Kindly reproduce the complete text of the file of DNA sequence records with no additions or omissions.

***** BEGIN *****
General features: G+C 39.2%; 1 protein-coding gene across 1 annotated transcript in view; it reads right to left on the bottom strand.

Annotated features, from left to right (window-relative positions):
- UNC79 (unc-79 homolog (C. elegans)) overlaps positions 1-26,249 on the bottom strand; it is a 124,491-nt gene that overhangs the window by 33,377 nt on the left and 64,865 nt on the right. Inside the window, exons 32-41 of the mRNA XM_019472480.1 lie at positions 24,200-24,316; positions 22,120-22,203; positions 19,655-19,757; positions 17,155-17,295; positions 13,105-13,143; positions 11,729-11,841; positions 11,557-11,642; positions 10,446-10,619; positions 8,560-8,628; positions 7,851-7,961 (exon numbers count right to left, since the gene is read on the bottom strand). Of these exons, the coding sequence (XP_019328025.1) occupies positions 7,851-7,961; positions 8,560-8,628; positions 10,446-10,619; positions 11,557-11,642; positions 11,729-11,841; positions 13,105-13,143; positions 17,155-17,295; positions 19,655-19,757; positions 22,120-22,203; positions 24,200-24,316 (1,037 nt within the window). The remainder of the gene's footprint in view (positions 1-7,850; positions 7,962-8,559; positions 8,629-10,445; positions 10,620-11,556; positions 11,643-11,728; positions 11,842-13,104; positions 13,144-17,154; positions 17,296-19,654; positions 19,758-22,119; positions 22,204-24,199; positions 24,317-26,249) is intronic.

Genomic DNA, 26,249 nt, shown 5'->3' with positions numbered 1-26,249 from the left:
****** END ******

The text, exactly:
General features: G+C 39.2%; 1 protein-coding gene across 1 annotated transcript in view; it reads right to left on the bottom strand.

Annotated features, from left to right (window-relative positions):
- UNC79 (unc-79 homolog (C. elegans)) overlaps positions 1-26,249 on the bottom strand; it is a 124,491-nt gene that overhangs the window by 33,377 nt on the left and 64,865 nt on the right. Inside the window, exons 32-41 of the mRNA XM_019472480.1 lie at positions 24,200-24,316; positions 22,120-22,203; positions 19,655-19,757; positions 17,155-17,295; positions 13,105-13,143; positions 11,729-11,841; positions 11,557-11,642; positions 10,446-10,619; positions 8,560-8,628; positions 7,851-7,961 (exon numbers count right to left, since the gene is read on the bottom strand). Of these exons, the coding sequence (XP_019328025.1) occupies positions 7,851-7,961; positions 8,560-8,628; positions 10,446-10,619; positions 11,557-11,642; positions 11,729-11,841; positions 13,105-13,143; positions 17,155-17,295; positions 19,655-19,757; positions 22,120-22,203; positions 24,200-24,316 (1,037 nt within the window). The remainder of the gene's footprint in view (positions 1-7,850; positions 7,962-8,559; positions 8,629-10,445; positions 10,620-11,556; positions 11,643-11,728; positions 11,842-13,104; positions 13,144-17,154; positions 17,296-19,654; positions 19,758-22,119; positions 22,204-24,199; positions 24,317-26,249) is intronic.

Genomic DNA, 26,249 nt, shown 5'->3' with positions numbered 1-26,249 from the left: